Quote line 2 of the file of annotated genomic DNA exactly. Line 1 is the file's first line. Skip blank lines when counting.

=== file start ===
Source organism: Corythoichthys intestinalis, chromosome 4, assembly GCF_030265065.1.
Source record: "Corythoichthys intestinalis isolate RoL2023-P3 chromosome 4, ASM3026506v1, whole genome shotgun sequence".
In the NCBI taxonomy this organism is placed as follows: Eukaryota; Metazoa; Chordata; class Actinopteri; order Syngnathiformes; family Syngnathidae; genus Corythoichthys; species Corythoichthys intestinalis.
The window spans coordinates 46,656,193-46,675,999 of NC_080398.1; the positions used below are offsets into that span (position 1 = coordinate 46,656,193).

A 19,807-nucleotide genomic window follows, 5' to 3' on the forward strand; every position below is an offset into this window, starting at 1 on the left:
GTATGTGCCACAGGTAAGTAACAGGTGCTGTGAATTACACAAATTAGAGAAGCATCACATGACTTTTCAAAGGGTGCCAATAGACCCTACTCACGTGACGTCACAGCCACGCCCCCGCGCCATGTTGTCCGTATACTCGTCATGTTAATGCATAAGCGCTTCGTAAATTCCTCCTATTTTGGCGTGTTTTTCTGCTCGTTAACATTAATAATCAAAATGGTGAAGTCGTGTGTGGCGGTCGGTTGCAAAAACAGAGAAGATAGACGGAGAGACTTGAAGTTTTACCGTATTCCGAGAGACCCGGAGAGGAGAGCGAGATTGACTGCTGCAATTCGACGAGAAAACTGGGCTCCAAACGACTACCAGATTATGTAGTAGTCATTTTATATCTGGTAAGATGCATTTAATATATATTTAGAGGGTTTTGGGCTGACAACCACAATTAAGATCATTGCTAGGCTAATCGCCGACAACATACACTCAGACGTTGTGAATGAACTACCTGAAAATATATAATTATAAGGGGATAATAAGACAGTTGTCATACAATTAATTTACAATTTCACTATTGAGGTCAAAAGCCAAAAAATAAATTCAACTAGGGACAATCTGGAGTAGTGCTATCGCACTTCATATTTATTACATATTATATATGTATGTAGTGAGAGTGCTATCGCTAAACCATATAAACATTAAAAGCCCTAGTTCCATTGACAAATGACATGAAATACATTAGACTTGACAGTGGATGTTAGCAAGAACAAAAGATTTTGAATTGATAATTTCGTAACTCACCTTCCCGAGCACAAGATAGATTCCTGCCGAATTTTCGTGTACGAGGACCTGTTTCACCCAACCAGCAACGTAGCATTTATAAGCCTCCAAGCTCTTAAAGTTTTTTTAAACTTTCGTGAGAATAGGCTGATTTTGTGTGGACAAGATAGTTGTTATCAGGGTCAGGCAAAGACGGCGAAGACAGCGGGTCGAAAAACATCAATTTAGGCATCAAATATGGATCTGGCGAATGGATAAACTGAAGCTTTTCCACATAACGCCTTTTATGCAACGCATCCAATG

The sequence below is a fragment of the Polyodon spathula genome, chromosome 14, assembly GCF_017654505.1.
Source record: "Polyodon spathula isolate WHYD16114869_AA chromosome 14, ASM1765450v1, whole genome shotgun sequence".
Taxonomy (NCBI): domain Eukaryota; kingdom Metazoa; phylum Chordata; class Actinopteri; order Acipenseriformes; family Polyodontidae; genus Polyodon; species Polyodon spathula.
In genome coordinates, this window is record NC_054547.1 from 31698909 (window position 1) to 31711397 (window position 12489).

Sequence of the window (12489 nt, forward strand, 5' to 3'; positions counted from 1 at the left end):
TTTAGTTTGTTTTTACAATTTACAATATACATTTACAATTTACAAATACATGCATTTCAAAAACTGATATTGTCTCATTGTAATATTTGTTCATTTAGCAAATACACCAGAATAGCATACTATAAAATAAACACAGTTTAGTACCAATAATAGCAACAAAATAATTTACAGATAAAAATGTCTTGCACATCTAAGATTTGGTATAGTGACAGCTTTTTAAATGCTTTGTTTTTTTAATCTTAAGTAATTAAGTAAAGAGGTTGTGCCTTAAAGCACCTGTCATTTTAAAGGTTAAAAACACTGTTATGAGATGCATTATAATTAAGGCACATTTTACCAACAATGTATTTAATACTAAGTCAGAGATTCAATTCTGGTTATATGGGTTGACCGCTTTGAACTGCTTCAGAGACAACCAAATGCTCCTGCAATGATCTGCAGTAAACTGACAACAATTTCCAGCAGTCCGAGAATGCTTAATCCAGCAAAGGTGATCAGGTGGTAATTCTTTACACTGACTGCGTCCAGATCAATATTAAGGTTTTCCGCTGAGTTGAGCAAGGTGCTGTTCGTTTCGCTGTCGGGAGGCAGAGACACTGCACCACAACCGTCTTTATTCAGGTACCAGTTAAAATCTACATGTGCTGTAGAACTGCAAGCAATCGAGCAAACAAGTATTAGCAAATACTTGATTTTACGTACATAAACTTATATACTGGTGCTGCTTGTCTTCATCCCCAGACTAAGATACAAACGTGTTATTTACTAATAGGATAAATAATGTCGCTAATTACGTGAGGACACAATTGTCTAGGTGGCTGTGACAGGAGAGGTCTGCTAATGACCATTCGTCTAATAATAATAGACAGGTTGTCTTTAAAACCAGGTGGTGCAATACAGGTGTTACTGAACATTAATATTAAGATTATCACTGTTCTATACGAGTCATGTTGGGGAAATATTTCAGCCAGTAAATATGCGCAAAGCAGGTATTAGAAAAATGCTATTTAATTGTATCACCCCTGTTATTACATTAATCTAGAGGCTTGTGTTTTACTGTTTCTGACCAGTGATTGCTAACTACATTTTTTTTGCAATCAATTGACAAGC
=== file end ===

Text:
Source record: "Corythoichthys intestinalis isolate RoL2023-P3 chromosome 4, ASM3026506v1, whole genome shotgun sequence".